The 2022 Louisa Gross Horwitz Prize Lectures
Columbia University has awarded the 2022 Louisa Gross Horwitz Prize to Drs. Karl Deisseroth, Peter Hegemann, and Gero Miesenböck, for research that laid the foundation for the field of optogenetics. Each awardee will present a lecture on February 16, 2023.
Guests may attend in-person or virtually via Zoom webinar. See below for in-person locations and Zoom webinar information.
“Optogenetics: Causes, Connections, Mechanisms”
Gero Miesenböck, MD
Waynflete Professor of Physiology
Director, Centre for Neural Circuits and Behaviour
University of Oxford, UK
“From Algal Vision to Prosthetic Human Vision”
Peter Hegemann, PhD
Hertie Professor for Neuroscience
Institute of Biology and Experimental Biophysics
Humboldt-Universität zu Berlin, Germany
“The Inner Workings of Channelrhodopsins and Nervous Systems”
Karl Deisseroth, MD, PhD
Investigator, Howard Hughes Medical Institute
Professor of Bioengineering, Psychiatry and Behavioral Sciences
Stanford University, USA
Karl Deisseroth, MD, PhD
Dr. Deisseroth is professor of bioengineering and of psychiatry and behavioral sciences at Stanford University and a Howard Hughes Medical Institute investigator. He received his AB in biomedical sciences from Harvard and his PhD and MD from Stanford. Dr. Deisseroth completed his medical internship and adult psychiatry residency at Stanford and is board-certified by the American Board of Psychiatry and Neurology. He is a practicing psychiatrist (inpatient and outpatient) at Stanford with specialization in affective and autism-spectrum disorders, employing medications along with neural stimulation. He also is director of undergraduate education for bioengineering at Stanford. Dr. Deisseroth’s book, “Projections,” was published by Penguin Random House in 2021. The book relates inner experiences of psychiatric patients to modern neuroscience..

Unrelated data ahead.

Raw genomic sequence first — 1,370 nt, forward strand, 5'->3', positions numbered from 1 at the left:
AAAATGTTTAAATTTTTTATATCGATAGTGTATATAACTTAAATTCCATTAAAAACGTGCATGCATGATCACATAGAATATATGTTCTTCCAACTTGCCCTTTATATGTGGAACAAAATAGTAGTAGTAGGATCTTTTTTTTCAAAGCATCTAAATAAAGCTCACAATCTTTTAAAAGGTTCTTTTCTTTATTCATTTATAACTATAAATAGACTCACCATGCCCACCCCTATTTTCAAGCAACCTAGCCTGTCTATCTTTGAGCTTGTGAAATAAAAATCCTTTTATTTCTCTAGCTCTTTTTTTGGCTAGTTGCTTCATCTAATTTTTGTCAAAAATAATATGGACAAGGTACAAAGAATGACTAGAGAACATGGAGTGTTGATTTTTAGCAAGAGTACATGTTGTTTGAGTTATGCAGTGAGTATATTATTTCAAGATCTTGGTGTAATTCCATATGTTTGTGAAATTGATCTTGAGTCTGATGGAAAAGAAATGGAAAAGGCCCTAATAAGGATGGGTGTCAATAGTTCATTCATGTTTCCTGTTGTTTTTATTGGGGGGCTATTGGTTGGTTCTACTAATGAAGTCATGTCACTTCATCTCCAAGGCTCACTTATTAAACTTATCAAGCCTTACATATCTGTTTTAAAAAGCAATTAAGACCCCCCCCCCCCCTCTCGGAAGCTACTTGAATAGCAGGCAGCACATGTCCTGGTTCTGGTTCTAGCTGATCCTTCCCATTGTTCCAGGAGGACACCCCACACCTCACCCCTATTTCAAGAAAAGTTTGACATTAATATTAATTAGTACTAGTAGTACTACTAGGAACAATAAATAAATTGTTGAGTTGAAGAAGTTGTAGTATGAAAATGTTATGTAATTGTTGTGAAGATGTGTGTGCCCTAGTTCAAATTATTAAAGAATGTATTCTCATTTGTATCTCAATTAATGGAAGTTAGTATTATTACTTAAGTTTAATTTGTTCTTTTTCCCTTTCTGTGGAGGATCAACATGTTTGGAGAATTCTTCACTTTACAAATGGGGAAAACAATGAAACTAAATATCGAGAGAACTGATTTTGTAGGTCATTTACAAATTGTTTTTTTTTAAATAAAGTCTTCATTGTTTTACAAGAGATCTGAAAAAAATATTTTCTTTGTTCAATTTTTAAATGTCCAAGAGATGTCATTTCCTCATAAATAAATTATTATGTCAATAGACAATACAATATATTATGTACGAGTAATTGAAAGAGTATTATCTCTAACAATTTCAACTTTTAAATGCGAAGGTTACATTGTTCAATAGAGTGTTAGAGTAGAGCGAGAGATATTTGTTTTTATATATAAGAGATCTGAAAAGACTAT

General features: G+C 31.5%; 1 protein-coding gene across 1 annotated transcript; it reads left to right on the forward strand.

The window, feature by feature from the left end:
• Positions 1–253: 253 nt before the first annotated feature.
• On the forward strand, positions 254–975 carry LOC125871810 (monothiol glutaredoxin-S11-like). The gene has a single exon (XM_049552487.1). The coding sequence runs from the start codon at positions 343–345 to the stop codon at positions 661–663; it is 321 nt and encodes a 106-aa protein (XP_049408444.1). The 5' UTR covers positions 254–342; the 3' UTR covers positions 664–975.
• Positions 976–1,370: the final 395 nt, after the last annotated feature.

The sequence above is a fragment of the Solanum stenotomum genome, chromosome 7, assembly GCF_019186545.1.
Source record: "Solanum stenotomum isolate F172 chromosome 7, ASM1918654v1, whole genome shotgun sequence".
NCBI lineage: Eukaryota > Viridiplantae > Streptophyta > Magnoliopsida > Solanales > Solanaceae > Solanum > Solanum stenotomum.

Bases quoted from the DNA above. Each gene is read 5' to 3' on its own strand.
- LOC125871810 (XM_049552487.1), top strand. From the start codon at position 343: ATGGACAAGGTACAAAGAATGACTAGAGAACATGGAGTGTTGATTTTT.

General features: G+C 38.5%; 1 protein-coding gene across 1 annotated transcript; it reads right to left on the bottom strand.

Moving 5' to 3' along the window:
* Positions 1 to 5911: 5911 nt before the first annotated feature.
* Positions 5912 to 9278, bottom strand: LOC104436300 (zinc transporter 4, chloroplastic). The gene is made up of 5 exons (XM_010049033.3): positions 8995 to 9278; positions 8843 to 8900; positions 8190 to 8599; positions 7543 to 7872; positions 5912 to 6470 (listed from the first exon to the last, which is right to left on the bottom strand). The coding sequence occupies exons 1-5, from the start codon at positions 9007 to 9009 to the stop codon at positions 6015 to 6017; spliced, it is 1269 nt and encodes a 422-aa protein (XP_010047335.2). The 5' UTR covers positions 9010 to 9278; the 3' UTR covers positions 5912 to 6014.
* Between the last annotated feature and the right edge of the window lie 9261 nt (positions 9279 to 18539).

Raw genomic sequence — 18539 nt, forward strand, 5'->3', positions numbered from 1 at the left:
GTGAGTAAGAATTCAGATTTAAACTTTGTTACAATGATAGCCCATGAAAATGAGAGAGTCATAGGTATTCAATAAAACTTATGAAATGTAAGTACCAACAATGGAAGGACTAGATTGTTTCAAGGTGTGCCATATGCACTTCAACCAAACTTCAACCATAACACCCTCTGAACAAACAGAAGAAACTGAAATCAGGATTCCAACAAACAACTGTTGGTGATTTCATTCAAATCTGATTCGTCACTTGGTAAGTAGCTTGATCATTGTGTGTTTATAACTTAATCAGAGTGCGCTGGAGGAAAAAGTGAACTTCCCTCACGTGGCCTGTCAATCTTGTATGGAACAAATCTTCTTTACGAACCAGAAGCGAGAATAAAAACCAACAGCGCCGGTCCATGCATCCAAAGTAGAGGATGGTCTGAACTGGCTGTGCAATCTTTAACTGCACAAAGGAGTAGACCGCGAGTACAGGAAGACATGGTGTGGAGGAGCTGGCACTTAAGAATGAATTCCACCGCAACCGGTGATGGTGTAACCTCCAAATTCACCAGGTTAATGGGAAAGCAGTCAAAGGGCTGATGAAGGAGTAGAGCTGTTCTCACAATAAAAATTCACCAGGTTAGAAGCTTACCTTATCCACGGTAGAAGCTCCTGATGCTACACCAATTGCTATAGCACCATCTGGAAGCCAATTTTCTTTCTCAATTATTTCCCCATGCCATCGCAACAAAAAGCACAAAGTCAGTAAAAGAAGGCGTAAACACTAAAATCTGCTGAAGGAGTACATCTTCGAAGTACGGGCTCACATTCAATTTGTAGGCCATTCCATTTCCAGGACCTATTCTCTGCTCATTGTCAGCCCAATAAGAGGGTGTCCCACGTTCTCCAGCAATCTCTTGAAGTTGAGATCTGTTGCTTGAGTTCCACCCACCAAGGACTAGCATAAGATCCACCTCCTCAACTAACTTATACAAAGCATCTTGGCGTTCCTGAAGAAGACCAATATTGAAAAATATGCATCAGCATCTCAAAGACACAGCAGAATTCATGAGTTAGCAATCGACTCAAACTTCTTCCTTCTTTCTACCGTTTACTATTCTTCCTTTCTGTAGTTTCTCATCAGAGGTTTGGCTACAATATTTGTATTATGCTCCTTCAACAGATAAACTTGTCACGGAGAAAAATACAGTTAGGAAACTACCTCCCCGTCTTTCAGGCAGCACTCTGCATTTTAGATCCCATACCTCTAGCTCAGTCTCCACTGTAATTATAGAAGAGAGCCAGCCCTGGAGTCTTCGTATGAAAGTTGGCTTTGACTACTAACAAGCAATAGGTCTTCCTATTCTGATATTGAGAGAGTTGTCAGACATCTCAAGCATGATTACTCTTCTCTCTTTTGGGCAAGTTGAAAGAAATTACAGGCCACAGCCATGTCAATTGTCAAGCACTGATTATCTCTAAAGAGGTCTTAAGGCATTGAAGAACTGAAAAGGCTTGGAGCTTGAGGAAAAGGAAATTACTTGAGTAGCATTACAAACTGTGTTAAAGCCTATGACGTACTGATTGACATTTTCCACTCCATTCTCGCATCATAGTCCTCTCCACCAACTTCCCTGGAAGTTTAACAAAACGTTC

Dr. Deisseroth is known for revealing the first high-resolution structures of each of the three major classes of channelrhodopsins and for discovering the structure-function relationships underlying their key functional properties (including their kinetics, spectrum, and ion selectivity), which led to creation of new tools in collaboration with Peter Hegemann. He is also known for first demonstrating neural control with microbial proteins (channelrhodopsins) using light and for achieving the first control of single individually identified brain cells and of behavior in living mammals (using the optical light-guidance strategies and the red-light-activated channelrhodopsins he had discovered). He also is known for using his optogenetic methods to elucidate the neuronal circuits underlying fundamental animal survival drives– including thirst and hunger– as well as to elucidate specific cellular mechanisms of perception, cognition, and action. Dr. Deisseroth provides free tool distribution and free education/training programs that have enabled use of these technologies in many thousands of laboratories around the world.
Dr. Deisseroth was elected to the National Academy of Medicine in 2010, to the National Academy of Sciences in 2012, and to the National Academy of Engineering in 2019. For his work, he received the 2010 Nakasone Prize, 2012 Perl Prize, 2013 Lounsbery Prize, 2013 Gabbay Prize, 2013 BRAIN Prize, 2014 Dickson Prize in Science, 2015 Breakthrough Prize, 2015 Keio Prize, 2015 Lurie Prize, 2015 Albany Prize, 2015 Dickson Prize in Medicine, 2016 BBVA Award, 2017 Massry Prize, 2017 Fresenius Prize, 2018 Gairdner Award, 2018 Kyoto Prize, 2020 Heineken Prize, 2021 Lasker Award, and, most recently, the 2022 Louisa Gross Horwitz Prize.